Re: exit door latch

From: (Brad Gillies)
Organization: Leading Edge Aviation Services
Date:         22 Sep 95 00:18:33 
References:   1 2 3 4 5
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In article <airliners.1995.1495@ohare.Chicago.COM>,
   "Nicolas E. Murat" <vis@elaine14.Stanford.EDU> wrote:
>On 12 Sep 1995, Andrew Goldfinger wrote:
>> In article <airliners.1995.1439@ohare.Chicago.COM> Nicolas Ercan Murat,
>> vis@amy29.Stanford.EDU writes:
>> >This was proven when an evacuation slide on an PIA A310 decided to
>> >inflate during flight ...
>> >The end of the story was that an on-board mechanic ran back and gave
>> >a big stab with his screwdriver and punctured the slide.
>> What gas is used to inflate the slides?  If it is CO2, was it safe to
>> puncture the slide and release the gas into the cabin?  (This question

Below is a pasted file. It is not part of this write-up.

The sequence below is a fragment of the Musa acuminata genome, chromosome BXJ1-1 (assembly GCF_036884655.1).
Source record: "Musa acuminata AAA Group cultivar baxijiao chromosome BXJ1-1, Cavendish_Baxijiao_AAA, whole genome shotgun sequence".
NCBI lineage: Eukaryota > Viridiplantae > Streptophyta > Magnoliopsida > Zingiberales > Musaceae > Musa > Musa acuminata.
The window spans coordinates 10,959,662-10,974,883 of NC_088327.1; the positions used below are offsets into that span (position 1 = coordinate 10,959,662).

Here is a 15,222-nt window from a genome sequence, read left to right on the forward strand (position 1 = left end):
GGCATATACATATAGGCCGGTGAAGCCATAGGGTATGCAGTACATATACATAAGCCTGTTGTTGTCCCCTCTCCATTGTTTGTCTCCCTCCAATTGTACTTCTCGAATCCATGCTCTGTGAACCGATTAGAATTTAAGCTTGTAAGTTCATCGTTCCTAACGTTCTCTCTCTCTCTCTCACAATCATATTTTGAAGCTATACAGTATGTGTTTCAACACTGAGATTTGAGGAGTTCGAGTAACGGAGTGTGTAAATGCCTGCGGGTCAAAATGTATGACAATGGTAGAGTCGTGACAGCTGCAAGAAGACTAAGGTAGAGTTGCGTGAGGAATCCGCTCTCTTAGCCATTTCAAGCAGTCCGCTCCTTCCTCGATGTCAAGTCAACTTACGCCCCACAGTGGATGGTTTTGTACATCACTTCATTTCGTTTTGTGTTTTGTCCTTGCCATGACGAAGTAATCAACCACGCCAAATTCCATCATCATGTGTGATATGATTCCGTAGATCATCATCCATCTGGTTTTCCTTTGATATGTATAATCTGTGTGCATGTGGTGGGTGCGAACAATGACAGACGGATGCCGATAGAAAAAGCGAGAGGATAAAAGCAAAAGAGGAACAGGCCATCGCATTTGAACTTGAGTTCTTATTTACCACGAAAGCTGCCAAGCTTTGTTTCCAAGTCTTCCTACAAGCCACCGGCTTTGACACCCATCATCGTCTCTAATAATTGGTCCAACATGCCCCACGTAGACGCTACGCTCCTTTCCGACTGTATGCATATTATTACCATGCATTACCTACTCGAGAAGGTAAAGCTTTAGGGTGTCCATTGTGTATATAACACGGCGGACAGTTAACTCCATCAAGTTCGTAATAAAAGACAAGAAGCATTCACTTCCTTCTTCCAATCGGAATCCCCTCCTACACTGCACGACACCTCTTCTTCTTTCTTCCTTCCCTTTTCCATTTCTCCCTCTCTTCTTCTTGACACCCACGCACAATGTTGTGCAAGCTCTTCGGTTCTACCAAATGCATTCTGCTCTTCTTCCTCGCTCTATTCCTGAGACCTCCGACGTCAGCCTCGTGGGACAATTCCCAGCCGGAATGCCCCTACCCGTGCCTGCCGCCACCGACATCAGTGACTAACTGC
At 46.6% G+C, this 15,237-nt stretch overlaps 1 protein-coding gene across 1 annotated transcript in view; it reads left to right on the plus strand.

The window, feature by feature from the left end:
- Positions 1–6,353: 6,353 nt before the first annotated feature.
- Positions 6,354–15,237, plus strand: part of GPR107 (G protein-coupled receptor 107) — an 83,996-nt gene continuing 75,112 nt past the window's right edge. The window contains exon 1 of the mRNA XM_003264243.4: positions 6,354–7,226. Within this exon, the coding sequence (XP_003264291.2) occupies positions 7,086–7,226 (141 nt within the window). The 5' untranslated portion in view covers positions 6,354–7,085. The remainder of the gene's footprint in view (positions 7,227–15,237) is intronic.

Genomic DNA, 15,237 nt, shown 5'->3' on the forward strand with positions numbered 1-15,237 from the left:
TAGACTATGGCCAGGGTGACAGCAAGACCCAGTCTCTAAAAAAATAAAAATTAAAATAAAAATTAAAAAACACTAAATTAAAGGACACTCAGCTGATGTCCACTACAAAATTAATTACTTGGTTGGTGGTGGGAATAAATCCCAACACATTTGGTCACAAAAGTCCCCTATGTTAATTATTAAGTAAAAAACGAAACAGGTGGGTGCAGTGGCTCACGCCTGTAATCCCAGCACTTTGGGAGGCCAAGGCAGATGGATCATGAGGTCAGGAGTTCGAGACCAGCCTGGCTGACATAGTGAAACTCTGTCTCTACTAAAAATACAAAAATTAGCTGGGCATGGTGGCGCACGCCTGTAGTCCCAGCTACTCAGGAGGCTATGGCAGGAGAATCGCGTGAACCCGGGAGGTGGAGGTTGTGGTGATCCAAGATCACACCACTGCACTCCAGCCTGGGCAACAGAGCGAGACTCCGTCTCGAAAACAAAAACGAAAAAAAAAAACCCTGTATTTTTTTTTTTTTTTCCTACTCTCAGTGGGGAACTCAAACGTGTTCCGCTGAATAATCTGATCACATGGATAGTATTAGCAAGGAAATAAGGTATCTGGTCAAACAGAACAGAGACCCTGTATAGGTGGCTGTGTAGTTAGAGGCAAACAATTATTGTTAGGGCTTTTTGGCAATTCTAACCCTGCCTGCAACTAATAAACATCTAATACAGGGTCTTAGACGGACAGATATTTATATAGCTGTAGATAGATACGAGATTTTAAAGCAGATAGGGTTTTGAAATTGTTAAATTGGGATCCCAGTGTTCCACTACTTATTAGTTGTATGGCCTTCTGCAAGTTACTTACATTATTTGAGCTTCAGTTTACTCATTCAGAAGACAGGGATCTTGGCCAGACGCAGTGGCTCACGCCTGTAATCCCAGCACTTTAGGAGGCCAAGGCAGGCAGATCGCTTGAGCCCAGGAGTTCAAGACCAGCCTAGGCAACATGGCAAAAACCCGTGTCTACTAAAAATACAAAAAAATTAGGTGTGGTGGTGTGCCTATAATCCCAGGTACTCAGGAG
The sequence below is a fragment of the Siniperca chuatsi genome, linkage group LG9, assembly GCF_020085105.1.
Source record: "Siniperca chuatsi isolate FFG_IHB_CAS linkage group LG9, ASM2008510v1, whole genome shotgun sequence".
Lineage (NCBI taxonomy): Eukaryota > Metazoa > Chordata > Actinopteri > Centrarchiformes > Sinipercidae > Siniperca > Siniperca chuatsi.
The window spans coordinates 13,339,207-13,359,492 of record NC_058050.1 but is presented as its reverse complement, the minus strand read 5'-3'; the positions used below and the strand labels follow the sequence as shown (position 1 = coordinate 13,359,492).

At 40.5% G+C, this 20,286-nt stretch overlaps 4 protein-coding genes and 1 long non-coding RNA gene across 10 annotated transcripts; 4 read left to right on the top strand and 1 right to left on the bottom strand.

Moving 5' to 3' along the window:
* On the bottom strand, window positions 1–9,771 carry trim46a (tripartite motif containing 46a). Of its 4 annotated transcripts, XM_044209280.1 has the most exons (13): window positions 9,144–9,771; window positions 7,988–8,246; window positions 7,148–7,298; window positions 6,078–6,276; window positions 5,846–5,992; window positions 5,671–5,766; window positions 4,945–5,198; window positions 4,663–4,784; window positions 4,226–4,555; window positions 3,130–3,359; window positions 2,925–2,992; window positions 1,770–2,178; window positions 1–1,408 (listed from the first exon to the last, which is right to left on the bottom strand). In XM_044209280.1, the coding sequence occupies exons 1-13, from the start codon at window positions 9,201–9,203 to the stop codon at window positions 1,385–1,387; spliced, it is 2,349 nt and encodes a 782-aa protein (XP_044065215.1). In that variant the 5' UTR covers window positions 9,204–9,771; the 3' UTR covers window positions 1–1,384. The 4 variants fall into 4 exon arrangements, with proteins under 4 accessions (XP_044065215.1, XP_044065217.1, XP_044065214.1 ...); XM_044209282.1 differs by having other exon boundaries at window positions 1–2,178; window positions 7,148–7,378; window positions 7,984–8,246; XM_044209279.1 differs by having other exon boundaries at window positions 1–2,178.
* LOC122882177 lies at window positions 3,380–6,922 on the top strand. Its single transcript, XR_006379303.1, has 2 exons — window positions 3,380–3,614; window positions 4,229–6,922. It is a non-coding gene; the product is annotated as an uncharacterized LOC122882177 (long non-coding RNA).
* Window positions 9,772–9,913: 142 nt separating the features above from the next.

>> arose in my mind since I am now reading "Lost Moon" by Lovell about Apollo
>> 13, and they had a problem with a life vest inflating.  They were very
>> careful to vent the CO2 into space rather than release it into the cabin).
>The slide inflation is activated by a small gas bottle. I am unfortunately
>not certain of what the gas is.

The gas is NITROGEN. Harmless you breathe about 80% Nitrogen anyway.
Besides the cabin air is "Turned over" quite rapidly. So There would
Be no real Problem.

>However, the gas dispensed by the bottle is small in comparison to the
>amount of air required in the slide.  The main inflation is done through
>"aspirators" which suck in air when the slide is deployed, so the gas bottles
>are in effect only there to kick in the system and are too small to fill
>the whole slide anyway.

You know.....I did not know that. Thats very interesting.

>In any case, I do not think that CO2 dispension into the cabin does has
>the same consequences as in a space craft... Also, as an aside, I would like
>to note how complex the slide/rafts on commercial aircraft are complex.  They
>are one of the systems (ATA 25-62) with the most complications during
>maintenance and in design itself.

I would guess that in a space craft the air is finite in an airplane theres
always more.  I have seen accidental deployments several times The systems
are very tempermental.

Brad Gillies
Leading Edge Aviation Services
Aviation Maintenance, The Backbone of Aviation.